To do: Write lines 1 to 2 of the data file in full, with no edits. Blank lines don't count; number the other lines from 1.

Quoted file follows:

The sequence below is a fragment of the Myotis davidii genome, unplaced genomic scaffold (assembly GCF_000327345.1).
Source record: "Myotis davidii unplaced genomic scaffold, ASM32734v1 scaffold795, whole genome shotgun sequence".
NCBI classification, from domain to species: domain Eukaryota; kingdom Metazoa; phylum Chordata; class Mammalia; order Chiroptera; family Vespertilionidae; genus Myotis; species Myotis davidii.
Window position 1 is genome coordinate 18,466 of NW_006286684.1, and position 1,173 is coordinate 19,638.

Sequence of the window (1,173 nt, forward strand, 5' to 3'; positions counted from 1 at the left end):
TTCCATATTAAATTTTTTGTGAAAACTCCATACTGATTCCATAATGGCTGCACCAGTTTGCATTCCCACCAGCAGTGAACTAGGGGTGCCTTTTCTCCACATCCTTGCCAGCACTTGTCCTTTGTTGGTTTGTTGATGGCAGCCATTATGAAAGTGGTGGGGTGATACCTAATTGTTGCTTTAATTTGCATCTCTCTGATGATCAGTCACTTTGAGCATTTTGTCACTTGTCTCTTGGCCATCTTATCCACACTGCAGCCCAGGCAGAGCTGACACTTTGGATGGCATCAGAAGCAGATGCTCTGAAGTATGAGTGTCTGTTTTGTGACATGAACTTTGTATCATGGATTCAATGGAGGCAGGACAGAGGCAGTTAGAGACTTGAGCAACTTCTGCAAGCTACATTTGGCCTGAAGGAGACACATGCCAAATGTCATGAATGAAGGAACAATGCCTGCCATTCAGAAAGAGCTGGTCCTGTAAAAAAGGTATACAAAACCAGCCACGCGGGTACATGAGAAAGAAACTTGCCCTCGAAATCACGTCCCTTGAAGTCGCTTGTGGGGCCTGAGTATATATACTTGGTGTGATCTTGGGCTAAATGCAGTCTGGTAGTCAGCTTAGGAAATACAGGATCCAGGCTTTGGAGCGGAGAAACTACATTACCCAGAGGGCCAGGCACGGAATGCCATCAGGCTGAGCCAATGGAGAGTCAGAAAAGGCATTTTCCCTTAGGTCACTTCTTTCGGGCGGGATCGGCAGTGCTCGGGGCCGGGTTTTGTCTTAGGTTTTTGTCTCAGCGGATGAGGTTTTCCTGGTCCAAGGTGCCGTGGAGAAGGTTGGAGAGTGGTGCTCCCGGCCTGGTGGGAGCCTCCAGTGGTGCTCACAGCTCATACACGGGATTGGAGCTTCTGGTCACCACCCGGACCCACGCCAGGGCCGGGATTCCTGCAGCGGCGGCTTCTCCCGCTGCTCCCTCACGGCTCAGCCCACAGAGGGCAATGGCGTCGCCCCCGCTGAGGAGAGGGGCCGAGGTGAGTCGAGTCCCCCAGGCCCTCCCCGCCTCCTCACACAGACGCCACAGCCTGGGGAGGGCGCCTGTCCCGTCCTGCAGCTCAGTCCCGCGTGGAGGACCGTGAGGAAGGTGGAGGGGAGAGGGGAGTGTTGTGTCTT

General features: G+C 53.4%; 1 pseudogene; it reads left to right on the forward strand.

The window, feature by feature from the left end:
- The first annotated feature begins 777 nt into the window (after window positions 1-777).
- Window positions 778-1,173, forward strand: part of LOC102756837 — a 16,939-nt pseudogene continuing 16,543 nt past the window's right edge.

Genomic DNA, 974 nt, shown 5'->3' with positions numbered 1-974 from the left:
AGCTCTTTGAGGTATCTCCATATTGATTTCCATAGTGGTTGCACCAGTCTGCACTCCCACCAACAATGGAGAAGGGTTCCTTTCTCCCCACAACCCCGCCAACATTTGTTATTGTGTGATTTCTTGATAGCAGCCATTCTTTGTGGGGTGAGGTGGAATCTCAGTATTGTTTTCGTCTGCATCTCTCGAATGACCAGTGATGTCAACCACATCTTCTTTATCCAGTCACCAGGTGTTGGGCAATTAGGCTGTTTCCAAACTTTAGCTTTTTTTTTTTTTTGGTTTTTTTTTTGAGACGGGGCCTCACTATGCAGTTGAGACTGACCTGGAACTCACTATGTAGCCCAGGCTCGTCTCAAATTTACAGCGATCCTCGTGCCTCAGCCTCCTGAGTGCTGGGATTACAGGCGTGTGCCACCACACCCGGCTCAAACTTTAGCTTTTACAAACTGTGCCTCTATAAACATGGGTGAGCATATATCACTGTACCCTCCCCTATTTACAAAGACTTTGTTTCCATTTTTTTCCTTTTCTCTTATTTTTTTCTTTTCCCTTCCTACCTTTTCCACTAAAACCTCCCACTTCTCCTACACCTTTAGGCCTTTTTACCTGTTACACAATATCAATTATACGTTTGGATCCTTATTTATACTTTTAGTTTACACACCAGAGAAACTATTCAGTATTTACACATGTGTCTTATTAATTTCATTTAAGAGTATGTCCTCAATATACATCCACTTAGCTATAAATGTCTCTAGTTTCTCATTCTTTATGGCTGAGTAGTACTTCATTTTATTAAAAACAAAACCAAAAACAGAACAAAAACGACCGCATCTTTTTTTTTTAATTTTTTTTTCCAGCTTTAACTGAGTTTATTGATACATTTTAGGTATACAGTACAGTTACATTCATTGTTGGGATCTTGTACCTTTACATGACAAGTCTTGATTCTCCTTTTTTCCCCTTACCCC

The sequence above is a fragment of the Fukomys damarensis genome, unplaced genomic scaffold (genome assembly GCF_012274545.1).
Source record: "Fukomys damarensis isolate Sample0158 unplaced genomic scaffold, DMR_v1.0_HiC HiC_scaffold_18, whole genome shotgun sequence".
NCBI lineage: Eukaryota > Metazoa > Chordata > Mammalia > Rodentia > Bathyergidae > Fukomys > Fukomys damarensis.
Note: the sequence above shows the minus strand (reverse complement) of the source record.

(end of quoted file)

The sequence below is a fragment of the Myotis davidii genome, unplaced genomic scaffold (assembly GCF_000327345.1).
Source record: "Myotis davidii unplaced genomic scaffold, ASM32734v1 scaffold795, whole genome shotgun sequence".